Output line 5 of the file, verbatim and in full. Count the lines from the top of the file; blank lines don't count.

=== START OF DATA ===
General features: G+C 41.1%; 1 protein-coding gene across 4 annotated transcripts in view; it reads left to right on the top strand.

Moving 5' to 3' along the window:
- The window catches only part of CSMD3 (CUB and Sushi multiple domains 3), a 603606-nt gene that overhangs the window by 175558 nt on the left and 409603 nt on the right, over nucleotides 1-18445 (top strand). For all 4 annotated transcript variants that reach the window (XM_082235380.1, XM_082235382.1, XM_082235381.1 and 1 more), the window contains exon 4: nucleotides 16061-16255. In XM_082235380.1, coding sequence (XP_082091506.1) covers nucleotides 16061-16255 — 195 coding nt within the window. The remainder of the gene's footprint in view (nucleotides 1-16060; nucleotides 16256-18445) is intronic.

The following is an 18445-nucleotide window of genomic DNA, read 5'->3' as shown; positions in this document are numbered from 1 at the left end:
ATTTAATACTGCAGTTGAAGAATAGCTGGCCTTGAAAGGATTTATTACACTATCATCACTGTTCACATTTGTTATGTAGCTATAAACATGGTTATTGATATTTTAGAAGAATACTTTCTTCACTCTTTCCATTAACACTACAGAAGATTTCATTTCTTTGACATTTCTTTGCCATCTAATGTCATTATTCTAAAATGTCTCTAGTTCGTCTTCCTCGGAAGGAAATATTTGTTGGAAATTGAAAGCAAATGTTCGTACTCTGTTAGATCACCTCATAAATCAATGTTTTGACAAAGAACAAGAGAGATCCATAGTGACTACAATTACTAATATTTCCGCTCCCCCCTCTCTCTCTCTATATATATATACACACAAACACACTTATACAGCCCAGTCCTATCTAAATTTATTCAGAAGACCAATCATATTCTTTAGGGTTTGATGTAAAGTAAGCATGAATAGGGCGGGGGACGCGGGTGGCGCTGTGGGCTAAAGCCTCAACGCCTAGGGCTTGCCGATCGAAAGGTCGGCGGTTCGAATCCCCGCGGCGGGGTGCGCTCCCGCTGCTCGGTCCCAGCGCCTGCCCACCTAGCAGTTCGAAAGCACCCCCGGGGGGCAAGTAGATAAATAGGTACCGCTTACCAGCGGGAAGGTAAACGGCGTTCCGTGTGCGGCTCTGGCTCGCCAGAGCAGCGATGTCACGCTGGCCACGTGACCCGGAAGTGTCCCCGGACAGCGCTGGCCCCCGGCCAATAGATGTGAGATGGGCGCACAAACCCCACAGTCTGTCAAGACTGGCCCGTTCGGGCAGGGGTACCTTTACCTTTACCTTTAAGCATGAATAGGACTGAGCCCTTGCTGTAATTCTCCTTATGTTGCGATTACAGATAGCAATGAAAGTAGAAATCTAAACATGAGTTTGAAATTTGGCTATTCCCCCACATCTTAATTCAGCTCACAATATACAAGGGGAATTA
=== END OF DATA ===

ATTTAATACTGCAGTTGAAGAATAGCTGGCCTTGAAAGGATTTATTACACTATCATCACTGTTCACATTTGTTATGTAGCTATAAACATGGTTATTGATATTTTAGAAGAATACTTTCTTCACTCTTTCCATTAACACTACAGAAGATTTCATTTCTTTGACATTTCTTTGCCATCTAATGTCATTATTCTAAAATGTCTCTAGTTCGTCTTCCTCGGAAGGAAATATTTGTTGGAAATTGAAAGCAAATGTTCGTACTCTGTTAGATCACCTCATAAATCAATGTTTTGACAAAGAACAAGAGAGATCCATAGTGACTACAATTACTAATATTTCCGCTCCCCCCTCTCTCTCTCTATATATATATACACACAAACACACTTATACAGCCCAGTCCTATCTAAATTTATTCAGAAGACCAATCATATTCTTTAGGGTTTGATGTAAAGTAAGCATGAATAGGGCGGGGGACGCGGGTGGCGCTGTGGGCTAAAGCCTCAACGCCTAGGGCTTGCCGATCGAAAGGTCGGCGGTTCGAATCCCCGCGGCGGGGTGCGCTCCCGCTGCTCGGTCCCAGCGCCTGCCCACCTAGCAGTTCGAAAGCACCCCCGGGGGGCAAGTAGATAAATAGGTACCGCTTACCAGCGGGAAGGTAAACGGCGTTCCGTGTGCGGCTCTGGCTCGCCAGAGCAGCGATGTCACGCTGGCCACGTGACCCGGAAGTGTCCCCGGACAGCGCTGGCCCCCGGCCAATAGATGTGAGATGGGCGCACAAACCCCACAGTCTGTCAAGACTGGCCCGTTCGGGCAGGGGTACCTTTACCTTTACCTTTAAGCATGAATAGGACTGAGCCCTTGCTGTAATTCTCCTTATGTTGCGATTACAGATAGCAATGAAAGTAGAAATCTAAACATGAGTTTGAAATTTGGCTATTCCCCCACATCTTAATTCAGCTCACAATATACAAGGGGAATTA